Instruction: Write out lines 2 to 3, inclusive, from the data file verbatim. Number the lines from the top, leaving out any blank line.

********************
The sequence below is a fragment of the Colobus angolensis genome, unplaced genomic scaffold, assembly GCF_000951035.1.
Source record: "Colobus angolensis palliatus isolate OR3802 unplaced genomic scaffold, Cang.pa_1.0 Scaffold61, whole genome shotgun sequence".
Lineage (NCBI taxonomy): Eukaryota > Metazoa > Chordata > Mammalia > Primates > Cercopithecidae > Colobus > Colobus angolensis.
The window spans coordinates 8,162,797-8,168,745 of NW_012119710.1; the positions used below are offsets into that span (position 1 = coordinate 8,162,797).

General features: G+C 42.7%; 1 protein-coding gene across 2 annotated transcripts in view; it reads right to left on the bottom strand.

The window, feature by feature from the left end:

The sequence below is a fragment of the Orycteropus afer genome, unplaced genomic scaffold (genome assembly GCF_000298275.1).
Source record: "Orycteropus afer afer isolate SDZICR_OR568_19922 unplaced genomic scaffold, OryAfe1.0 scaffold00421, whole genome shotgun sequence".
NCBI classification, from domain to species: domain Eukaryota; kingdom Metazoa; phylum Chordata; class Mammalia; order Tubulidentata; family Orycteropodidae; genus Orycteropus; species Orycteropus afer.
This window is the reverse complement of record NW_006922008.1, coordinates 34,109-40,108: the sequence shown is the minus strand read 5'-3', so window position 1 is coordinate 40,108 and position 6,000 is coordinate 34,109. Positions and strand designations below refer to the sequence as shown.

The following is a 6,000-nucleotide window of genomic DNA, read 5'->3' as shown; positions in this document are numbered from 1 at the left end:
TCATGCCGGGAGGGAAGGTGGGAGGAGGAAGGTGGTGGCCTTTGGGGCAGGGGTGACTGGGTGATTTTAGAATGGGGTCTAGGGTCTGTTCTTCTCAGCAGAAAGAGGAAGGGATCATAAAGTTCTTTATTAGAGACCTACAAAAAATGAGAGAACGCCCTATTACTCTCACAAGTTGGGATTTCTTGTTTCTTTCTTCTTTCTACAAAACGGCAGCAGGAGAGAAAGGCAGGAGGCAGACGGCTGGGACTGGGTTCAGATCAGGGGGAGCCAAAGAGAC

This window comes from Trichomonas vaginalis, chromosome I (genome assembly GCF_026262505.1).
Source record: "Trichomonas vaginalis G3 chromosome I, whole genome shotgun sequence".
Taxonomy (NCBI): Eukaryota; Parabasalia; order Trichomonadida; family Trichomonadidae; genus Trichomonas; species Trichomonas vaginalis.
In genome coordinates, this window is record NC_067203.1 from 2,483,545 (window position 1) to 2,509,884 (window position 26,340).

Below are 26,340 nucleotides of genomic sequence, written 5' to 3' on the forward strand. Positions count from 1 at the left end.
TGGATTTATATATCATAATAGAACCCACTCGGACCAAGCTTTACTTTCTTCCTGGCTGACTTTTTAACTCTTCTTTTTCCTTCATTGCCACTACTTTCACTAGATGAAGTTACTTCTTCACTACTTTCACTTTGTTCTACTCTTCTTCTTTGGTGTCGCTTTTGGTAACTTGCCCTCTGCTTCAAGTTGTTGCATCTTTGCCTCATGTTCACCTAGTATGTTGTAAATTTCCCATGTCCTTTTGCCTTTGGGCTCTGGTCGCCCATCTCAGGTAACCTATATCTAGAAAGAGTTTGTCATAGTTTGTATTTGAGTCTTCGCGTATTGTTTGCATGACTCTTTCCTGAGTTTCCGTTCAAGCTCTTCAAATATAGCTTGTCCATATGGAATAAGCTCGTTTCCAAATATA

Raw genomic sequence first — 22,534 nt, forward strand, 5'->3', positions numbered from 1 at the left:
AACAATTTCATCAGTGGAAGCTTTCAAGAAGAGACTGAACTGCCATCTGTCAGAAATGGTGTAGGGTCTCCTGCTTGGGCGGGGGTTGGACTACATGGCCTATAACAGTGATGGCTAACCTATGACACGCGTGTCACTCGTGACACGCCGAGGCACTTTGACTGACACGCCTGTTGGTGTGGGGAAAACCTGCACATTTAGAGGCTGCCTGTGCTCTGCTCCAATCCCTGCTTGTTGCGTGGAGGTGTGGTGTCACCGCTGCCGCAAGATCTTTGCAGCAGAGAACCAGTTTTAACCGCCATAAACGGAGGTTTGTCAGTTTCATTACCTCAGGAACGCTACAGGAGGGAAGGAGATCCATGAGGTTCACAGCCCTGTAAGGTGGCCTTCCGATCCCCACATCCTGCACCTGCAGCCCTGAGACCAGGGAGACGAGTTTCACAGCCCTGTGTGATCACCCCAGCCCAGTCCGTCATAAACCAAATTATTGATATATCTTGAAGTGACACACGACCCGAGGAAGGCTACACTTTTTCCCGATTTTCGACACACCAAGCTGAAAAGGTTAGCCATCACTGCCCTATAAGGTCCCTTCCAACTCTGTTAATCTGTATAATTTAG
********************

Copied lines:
Source record: "Colobus angolensis palliatus isolate OR3802 unplaced genomic scaffold, Cang.pa_1.0 Scaffold61, whole genome shotgun sequence".
Lineage (NCBI taxonomy): Eukaryota > Metazoa > Chordata > Mammalia > Primates > Cercopithecidae > Colobus > Colobus angolensis.